Erika McNeil

© Copyright 2022 by Erika McNeil

Photo courtesy of Pexels.
Photo courtesy of Pexels.

When she got caught wearing her Aunt Callah’s panties, Renee’s mother, Holly, beat her 7-year-old ass red and told her to throw the offensive lingerie in the trash. Renee hid them under the floorboard, listening to her mother rip into Callah for hanging her delicates from the rafters.

If only Callah knew Renee was still wearing women’s undergarments. Online, Renee’s profile reveals her six-foot-two-inch height, but the jaws of her first-time clients always drop when she greets them. In-calls only. It’s never worth the Uber ride to anywhere but Popeye’s.

January is slow, so Renee budgets for rent and wifi, but fears falling short on grocery money by month’s end. She has been saving for her boob job for three years and on Valentine’s Day, she’s booking the appointment. There is no need for a re-assignment job. The secret under her skirt is a bonus.

By high school, Renee had to shave every morning, and her late afternoon shadow would catch the scarf she wore against the east coast wind. Catcalls rang out every day after school, usually followed by sharp rocks hurled at the back of her head. She retaliated once, and has an ugly scar above her left eyebrow as evidence.

Back then, when she was a he, everyone called him Jim Paul. Towering over the entire seventh grade, nobody dared to outright mess with JP for fear of his stepfather's heavy hand. Though he had no memory of his biological father, who died on Christmas Eve when JP was a nameless newborn, JP never called his stepfather anything but Joe. And Joe was fine with that. He hadn’t entered JP’s life until middle-age, and already had children of his own. He still feels over-protective of his no-need-for-protection step-son-turned-daughter, even though he and Holly called it quits long before Renee’s transition.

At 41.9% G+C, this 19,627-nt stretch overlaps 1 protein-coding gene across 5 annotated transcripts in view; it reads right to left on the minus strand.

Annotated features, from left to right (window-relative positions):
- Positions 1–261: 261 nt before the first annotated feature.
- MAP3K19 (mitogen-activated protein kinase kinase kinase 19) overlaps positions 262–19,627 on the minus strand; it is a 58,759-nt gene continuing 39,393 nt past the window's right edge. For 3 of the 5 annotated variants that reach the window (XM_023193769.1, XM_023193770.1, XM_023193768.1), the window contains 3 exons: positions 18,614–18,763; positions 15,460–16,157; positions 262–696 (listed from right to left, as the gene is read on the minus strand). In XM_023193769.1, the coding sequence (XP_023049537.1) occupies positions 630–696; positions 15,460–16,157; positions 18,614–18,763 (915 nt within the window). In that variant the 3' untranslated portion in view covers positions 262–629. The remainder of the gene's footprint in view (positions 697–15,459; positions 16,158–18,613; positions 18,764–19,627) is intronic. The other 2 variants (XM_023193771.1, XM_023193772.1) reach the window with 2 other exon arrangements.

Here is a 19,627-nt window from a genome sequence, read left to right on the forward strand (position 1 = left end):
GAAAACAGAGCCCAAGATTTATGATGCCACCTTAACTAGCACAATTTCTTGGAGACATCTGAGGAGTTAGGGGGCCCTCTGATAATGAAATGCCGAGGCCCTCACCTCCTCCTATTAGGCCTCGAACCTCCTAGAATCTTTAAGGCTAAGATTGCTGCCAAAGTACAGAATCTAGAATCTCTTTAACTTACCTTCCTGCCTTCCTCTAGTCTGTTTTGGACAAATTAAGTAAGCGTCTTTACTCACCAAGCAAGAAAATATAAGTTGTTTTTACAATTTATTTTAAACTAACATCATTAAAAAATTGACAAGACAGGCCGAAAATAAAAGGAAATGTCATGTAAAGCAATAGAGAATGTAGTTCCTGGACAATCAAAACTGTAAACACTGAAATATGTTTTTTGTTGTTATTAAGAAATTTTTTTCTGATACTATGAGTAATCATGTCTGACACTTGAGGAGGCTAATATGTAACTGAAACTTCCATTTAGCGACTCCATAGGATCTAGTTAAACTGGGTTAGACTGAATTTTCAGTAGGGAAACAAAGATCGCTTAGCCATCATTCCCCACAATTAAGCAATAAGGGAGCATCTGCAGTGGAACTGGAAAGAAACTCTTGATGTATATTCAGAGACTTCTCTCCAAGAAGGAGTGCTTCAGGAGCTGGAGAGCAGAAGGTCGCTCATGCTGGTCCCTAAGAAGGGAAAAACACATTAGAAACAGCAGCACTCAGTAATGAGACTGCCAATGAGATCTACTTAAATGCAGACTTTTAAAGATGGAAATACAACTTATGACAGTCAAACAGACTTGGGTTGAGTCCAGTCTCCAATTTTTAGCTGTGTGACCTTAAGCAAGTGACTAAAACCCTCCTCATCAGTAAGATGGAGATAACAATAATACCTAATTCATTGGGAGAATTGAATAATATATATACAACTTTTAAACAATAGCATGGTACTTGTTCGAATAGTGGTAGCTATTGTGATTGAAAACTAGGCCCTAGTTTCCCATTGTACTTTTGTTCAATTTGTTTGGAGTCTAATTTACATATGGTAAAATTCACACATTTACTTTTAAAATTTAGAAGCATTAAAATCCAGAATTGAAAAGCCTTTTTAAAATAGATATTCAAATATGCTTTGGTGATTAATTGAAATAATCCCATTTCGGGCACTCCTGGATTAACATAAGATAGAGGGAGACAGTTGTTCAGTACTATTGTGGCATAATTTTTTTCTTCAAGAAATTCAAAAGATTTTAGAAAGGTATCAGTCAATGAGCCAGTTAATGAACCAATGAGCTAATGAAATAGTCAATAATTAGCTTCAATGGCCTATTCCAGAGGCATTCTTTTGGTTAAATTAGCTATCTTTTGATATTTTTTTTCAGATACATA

Renee searches for her lilac lipstick. She wants to look young and bright for this returning customer. She hasn’t worked all week, and she needs to pay her phone bill before they cut her off. She finds it and applies a frosty sheen to her puckered lips. A row of wigs sits along a low shelf on styrofoam busts, offering a wide selection of coifs. Renee selects the raven black bob and tucks her damp locks under the netting.

Renee feels her otherness most acutely when she is with her family. They constantly tell her how her loud voice and big gestures call more attention to her than is already inevitable. But Renee is tired of apologizing for taking up space. She kept her identity hidden her entire childhood, wearing oversized hoodies and jogging pants to shroud herself. Now it is her turn to be in the spotlight, loud and proud.

When the phone rings, Renee resists the urge to decline the familiar number, anticipating her mother’s plea for a pack of cigarettes. As much as she regrets bringing Holly to Toronto with her, Renee knows she is saving herself the ride back down east every time her mother is in crisis.

Hi, Mom,” Renee sing-songs, lighting up a fresh cigarette. “Not yet. Don’t worry, he’ll be here shortly.” She flicks the ash into a nearby can and nods. “Yeah, I have half a pack left here for you.” She waits. “I have no idea, mom. You’ll have to ask him yourself.” Rolling her eyes, Renee switches to the other ear. “It’s fine, mom, my client won’t be here until midnight, ok?”